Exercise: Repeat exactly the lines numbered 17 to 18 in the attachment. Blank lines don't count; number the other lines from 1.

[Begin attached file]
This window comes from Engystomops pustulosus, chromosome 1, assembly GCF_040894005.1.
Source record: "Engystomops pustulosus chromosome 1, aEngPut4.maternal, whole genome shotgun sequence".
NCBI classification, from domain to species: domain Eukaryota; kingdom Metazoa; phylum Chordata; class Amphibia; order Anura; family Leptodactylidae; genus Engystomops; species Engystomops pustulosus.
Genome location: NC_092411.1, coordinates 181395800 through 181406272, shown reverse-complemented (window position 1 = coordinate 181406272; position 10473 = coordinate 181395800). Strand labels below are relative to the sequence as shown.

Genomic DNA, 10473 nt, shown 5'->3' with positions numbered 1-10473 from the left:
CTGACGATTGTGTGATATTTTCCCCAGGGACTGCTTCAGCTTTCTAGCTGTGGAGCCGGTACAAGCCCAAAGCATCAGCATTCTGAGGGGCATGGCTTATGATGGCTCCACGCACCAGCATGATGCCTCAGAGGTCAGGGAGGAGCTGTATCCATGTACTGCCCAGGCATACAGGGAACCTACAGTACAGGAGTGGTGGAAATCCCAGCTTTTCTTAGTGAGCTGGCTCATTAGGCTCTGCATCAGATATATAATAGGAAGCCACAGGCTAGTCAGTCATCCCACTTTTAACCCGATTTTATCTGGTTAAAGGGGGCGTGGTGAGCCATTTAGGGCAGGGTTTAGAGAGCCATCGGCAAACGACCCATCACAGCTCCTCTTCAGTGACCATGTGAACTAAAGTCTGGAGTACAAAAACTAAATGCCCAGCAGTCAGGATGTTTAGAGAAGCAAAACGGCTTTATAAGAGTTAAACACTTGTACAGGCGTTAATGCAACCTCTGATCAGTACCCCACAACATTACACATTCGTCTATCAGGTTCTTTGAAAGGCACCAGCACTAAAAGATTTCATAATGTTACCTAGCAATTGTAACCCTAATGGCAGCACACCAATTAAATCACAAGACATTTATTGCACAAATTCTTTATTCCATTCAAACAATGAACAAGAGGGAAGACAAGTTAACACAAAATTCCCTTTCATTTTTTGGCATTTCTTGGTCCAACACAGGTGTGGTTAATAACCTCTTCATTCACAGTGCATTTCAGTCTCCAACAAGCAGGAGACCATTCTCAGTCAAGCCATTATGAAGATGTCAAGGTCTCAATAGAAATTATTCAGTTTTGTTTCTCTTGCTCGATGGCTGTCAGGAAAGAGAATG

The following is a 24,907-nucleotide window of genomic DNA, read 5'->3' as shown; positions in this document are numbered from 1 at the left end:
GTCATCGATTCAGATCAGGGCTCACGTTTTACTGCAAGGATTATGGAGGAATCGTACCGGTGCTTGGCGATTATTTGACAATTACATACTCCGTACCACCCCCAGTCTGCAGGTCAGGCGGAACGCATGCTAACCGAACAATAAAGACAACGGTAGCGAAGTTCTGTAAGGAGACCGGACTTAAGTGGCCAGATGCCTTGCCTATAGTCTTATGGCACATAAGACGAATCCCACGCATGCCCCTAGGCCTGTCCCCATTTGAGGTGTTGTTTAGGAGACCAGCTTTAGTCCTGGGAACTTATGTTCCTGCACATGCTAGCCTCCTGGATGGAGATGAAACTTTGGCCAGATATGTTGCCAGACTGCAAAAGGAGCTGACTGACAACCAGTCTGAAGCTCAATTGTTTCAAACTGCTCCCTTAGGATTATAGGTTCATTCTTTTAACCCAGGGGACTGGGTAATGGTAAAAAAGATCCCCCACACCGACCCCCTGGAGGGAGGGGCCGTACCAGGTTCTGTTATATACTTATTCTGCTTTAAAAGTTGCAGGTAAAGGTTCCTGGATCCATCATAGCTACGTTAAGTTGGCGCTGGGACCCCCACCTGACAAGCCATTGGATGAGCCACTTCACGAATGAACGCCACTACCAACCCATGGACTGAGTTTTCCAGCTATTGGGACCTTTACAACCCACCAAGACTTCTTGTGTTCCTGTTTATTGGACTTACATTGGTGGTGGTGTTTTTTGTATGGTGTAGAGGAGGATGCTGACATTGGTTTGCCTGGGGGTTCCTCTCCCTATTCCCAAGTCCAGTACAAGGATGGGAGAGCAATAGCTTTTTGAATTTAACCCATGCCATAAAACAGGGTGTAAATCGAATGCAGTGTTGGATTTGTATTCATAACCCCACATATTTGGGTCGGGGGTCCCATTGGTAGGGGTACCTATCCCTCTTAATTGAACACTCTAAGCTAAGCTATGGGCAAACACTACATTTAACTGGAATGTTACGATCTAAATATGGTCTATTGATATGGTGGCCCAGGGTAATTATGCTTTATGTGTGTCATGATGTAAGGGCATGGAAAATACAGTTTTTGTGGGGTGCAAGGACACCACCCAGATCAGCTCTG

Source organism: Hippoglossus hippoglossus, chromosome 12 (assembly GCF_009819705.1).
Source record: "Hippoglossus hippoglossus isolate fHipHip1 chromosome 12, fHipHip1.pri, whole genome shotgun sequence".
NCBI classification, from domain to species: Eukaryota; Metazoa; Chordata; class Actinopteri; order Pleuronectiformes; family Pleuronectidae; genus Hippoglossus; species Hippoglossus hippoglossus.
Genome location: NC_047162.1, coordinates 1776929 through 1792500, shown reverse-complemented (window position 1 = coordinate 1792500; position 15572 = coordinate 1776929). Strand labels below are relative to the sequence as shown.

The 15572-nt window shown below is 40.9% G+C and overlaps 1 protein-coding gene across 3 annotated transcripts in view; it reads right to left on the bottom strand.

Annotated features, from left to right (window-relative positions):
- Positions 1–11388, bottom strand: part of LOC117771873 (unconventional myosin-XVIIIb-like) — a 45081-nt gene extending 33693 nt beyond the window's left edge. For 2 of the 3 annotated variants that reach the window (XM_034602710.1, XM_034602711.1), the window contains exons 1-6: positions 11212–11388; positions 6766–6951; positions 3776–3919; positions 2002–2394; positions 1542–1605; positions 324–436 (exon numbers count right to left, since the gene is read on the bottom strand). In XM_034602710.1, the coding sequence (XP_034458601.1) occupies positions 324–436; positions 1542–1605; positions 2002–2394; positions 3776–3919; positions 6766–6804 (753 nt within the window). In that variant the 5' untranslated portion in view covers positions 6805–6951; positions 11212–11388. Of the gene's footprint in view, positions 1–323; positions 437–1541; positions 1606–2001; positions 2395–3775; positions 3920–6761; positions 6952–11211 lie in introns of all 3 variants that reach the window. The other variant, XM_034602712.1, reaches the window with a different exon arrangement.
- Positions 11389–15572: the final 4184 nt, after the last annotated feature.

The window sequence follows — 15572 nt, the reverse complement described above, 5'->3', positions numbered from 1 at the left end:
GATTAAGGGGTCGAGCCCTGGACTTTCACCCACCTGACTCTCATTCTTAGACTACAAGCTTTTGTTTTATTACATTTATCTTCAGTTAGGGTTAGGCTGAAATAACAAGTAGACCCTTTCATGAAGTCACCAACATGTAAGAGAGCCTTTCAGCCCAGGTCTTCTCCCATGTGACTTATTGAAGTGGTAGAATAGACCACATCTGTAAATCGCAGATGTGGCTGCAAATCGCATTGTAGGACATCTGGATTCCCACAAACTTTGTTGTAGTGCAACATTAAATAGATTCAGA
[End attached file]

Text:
The window sequence follows — 15572 nt, the reverse complement described above, 5'->3', positions numbered from 1 at the left end:
GATTAAGGGGTCGAGCCCTGGACTTTCACCCACCTGACTCTCATTCTTAGACTACAAGCTTTTGTTTTATTACATTTATCTTCAGTTAGGGTTAGGCTGAAATAACAAGTAGACCCTTTCATGAAGTCACCAACATGTAAGAGAGCCTTTCAGCCCAGGTCTTCTCCCATGTGACTTATTGAAGTGGTAGAATAGACCACATCTGTAAATCGCAGATGTGGCTGCAAATCGCATTGTAGGACATCTGGATTCCCACAAACTTTGTTGTAGTGCAACATTAAATAGATTCAGA